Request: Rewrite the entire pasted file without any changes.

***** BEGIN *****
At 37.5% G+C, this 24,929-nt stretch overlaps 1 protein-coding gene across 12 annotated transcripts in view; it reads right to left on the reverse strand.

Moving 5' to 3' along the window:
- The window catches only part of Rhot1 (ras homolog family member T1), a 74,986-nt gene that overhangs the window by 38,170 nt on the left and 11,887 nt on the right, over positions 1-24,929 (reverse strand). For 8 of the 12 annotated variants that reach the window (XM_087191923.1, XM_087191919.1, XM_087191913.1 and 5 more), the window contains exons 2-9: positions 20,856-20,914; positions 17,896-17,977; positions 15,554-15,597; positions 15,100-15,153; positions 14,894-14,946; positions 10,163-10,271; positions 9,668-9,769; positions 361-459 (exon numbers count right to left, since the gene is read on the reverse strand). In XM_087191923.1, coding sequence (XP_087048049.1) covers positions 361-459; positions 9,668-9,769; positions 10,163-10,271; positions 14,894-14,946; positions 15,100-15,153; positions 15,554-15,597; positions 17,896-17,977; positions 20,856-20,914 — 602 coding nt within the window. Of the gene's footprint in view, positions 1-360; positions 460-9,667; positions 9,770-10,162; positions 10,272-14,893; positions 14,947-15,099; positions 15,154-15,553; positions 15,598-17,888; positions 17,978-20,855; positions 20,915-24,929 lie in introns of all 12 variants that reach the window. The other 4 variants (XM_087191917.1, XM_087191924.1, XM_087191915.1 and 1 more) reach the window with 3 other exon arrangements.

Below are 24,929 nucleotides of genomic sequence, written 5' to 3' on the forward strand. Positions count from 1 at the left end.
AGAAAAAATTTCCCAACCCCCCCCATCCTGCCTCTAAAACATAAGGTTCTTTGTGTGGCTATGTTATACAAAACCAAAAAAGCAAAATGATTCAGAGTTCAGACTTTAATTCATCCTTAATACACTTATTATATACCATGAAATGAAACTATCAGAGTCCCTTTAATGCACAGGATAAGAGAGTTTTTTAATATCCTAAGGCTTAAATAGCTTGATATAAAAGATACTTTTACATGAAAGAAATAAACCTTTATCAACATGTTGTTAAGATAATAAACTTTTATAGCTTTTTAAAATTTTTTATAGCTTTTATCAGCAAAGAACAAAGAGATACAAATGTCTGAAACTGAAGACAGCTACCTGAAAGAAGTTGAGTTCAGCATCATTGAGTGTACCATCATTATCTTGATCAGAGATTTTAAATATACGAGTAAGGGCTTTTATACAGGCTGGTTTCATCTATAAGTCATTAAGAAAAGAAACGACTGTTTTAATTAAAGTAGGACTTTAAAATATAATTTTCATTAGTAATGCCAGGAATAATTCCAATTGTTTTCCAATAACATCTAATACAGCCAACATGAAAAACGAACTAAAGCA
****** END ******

At 37.5% G+C, this 24,929-nt stretch overlaps 1 protein-coding gene across 12 annotated transcripts in view; it reads right to left on the reverse strand.

Moving 5' to 3' along the window:
- The window catches only part of Rhot1 (ras homolog family member T1), a 74,986-nt gene that overhangs the window by 38,170 nt on the left and 11,887 nt on the right, over positions 1-24,929 (reverse strand). For 8 of the 12 annotated variants that reach the window (XM_087191923.1, XM_087191919.1, XM_087191913.1 and 5 more), the window contains exons 2-9: positions 20,856-20,914; positions 17,896-17,977; positions 15,554-15,597; positions 15,100-15,153; positions 14,894-14,946; positions 10,163-10,271; positions 9,668-9,769; positions 361-459 (exon numbers count right to left, since the gene is read on the reverse strand). In XM_087191923.1, coding sequence (XP_087048049.1) covers positions 361-459; positions 9,668-9,769; positions 10,163-10,271; positions 14,894-14,946; positions 15,100-15,153; positions 15,554-15,597; positions 17,896-17,977; positions 20,856-20,914 — 602 coding nt within the window. Of the gene's footprint in view, positions 1-360; positions 460-9,667; positions 9,770-10,162; positions 10,272-14,893; positions 14,947-15,099; positions 15,154-15,553; positions 15,598-17,888; positions 17,978-20,855; positions 20,915-24,929 lie in introns of all 12 variants that reach the window. The other 4 variants (XM_087191917.1, XM_087191924.1, XM_087191915.1 and 1 more) reach the window with 3 other exon arrangements.

Below are 24,929 nucleotides of genomic sequence, written 5' to 3' on the forward strand. Positions count from 1 at the left end.
AGAAAAAATTTCCCAACCCCCCCCATCCTGCCTCTAAAACATAAGGTTCTTTGTGTGGCTATGTTATACAAAACCAAAAAAGCAAAATGATTCAGAGTTCAGACTTTAATTCATCCTTAATACACTTATTATATACCATGAAATGAAACTATCAGAGTCCCTTTAATGCACAGGATAAGAGAGTTTTTTAATATCCTAAGGCTTAAATAGCTTGATATAAAAGATACTTTTACATGAAAGAAATAAACCTTTATCAACATGTTGTTAAGATAATAAACTTTTATAGCTTTTTAAAATTTTTTATAGCTTTTATCAGCAAAGAACAAAGAGATACAAATGTCTGAAACTGAAGACAGCTACCTGAAAGAAGTTGAGTTCAGCATCATTGAGTGTACCATCATTATCTTGATCAGAGATTTTAAATATACGAGTAAGGGCTTTTATACAGGCTGGTTTCATCTATAAGTCATTAAGAAAAGAAACGACTGTTTTAATTAAAGTAGGACTTTAAAATATAATTTTCATTAGTAATGCCAGGAATAATTCCAATTGTTTTCCAATAACATCTAATACAGCCAACATGAAAAACGAACTAAAGCA